Buying a car? How exciting! It’s also a minefield! The choices are endless. The only real limitation is your budget – and your insurance group.
Whether you have £1,000 or £100,000 (we can dream!) to spend, it’s a major decision. It is after all the second most expensive thing you’re ever likely to buy – after your house.
So you’ll be doing a lot of research. Firstly, decide whether you’re buying new or second hand. Here’s everything you need to help make that call.
Let’s start with the new…
New Car: Reasons to Buy
Pro: You’re in the driving seat
With a car that’s factory fresh, complete with new car smell, you can choose your exact specs: make, model, colour, engine size and all the extras! Have fun with it and tailor your car to make it a complete one-off. The advantages are obvious.
Pro: Strong warranty cover
Perhaps the biggest advantage to buying new, a good warranty gives you complete peace of mind for an extended period. Most car manufacturers will give you a three-year warranty or a mileage limit of 36,000 so if there are any faults within that time or mileage period, you’re protected.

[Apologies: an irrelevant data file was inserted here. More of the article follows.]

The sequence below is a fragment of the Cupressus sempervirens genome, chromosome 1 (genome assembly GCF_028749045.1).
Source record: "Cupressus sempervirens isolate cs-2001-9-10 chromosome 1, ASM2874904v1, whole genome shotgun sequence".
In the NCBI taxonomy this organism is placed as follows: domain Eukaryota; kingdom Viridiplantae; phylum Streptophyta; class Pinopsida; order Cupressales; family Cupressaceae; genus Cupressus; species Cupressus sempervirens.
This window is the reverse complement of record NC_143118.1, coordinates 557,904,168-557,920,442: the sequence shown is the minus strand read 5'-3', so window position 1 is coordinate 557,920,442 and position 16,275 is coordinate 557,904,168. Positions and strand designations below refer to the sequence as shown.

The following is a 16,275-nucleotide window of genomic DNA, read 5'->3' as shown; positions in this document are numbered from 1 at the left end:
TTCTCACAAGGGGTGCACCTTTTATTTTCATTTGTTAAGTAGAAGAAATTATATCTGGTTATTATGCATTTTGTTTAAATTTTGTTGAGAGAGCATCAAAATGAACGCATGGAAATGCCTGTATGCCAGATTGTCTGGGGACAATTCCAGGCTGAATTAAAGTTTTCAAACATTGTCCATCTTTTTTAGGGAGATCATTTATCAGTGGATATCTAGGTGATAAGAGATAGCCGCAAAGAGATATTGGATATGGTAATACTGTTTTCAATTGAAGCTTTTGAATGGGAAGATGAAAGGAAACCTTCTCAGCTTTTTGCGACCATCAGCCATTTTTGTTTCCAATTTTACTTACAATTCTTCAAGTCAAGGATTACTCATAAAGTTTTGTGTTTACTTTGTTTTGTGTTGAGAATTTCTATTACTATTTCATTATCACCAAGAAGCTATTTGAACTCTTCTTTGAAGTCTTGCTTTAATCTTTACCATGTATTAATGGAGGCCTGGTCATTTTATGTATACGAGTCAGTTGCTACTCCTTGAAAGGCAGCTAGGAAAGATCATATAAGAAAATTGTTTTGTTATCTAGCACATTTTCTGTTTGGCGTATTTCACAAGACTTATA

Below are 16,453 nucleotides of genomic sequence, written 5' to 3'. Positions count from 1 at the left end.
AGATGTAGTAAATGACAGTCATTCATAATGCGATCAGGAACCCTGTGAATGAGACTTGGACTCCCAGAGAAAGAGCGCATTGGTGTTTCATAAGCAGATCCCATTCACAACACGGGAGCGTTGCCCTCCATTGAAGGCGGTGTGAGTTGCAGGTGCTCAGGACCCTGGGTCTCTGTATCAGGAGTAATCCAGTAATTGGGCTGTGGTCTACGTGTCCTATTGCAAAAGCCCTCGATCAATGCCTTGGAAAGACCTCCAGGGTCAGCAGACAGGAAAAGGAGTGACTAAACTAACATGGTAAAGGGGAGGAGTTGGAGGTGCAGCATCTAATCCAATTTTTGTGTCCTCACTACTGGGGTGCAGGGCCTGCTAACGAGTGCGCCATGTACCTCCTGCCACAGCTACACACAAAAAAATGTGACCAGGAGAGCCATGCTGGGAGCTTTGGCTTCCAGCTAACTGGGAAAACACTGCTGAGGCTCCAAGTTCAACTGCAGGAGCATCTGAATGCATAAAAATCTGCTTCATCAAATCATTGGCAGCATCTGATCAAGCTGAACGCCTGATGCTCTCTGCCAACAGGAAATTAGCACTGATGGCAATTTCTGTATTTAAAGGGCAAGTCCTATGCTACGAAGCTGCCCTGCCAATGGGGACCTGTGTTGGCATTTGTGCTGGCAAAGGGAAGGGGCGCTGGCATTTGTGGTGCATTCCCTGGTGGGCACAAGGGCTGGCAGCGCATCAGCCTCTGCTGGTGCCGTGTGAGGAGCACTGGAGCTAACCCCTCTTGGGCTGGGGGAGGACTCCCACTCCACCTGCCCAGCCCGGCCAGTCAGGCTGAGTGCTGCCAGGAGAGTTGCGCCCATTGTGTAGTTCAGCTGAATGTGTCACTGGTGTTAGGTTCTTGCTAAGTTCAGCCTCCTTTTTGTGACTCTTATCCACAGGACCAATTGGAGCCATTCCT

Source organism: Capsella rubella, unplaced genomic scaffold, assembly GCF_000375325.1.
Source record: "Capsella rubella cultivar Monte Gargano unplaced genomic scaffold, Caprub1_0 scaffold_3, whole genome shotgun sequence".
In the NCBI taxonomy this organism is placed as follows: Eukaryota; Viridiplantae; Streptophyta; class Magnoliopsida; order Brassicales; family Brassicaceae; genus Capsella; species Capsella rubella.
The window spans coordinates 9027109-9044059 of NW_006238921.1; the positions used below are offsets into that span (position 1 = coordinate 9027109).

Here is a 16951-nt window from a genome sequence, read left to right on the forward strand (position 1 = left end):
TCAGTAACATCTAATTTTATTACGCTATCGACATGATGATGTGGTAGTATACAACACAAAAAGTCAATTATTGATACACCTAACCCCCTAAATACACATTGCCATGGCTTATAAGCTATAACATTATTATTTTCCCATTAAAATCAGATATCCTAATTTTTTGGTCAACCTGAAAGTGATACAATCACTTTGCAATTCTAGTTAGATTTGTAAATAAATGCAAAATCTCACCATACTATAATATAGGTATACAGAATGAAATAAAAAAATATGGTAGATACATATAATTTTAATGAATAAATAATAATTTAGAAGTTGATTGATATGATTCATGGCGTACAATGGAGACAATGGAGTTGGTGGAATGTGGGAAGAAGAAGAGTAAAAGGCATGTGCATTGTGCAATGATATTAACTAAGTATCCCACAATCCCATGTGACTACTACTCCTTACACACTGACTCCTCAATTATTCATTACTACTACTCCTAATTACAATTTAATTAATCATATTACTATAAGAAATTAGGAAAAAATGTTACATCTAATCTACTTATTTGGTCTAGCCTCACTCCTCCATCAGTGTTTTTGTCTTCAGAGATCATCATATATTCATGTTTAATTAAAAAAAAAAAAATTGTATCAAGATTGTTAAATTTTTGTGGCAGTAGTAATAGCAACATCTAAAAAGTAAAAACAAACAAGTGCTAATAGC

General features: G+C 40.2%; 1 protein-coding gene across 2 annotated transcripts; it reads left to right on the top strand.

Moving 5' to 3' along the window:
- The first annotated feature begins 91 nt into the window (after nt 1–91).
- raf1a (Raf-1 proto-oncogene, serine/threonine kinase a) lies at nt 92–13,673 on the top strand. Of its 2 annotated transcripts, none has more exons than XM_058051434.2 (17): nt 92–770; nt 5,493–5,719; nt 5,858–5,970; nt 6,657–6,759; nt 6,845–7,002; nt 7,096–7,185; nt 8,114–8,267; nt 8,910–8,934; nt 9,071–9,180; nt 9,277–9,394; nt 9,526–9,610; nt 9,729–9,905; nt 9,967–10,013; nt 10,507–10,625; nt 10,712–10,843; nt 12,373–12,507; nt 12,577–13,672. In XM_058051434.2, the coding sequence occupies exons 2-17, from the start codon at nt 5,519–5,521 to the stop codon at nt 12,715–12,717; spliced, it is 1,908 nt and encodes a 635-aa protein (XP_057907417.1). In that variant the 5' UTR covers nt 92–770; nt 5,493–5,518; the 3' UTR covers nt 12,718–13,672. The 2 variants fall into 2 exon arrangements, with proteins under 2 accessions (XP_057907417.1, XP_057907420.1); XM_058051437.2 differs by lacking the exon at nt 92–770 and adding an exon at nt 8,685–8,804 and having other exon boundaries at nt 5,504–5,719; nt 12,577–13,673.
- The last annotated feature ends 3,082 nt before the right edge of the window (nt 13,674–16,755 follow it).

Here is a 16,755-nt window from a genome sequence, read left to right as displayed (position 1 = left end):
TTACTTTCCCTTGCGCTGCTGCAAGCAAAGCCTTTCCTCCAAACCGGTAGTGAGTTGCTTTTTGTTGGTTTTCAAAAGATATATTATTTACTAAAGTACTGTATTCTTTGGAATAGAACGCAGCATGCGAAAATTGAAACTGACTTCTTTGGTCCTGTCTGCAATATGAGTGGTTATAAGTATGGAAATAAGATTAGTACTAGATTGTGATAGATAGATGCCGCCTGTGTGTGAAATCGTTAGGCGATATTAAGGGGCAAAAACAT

Pro: Safety and security
Car safety is increasing as technology advances, so it’s fair to say that the newest cars will have the best safety features. And we’re talking way beyond parking sensors! Most high spec modern cars not only have sensor systems that can predict an accident, but they’ll also keep you at a safe distance from the car in front and warn you if you’re drifting out of your lane.
Pro: Incentivised finance
No deposit. Zero interest. Delayed payments. The big dealers have a range of options to sweeten and seal the deal. They can offer you PCP or Hire Purchase options that make buying much more accessible. The cheapest way to fund a new car can be to buy it outright but there are also a few reasons why most people don’t and why it’s not the best idea.
Pro: Reliable. Dependable
99% of the time, a new car will be more reliable than an older model just because of less wear and tear. All the working parts are in their best shape and haven’t faced the stresses of everyday driving: with a new car, you’re getting the engine at its best and most efficient.
Pro: Advanced technology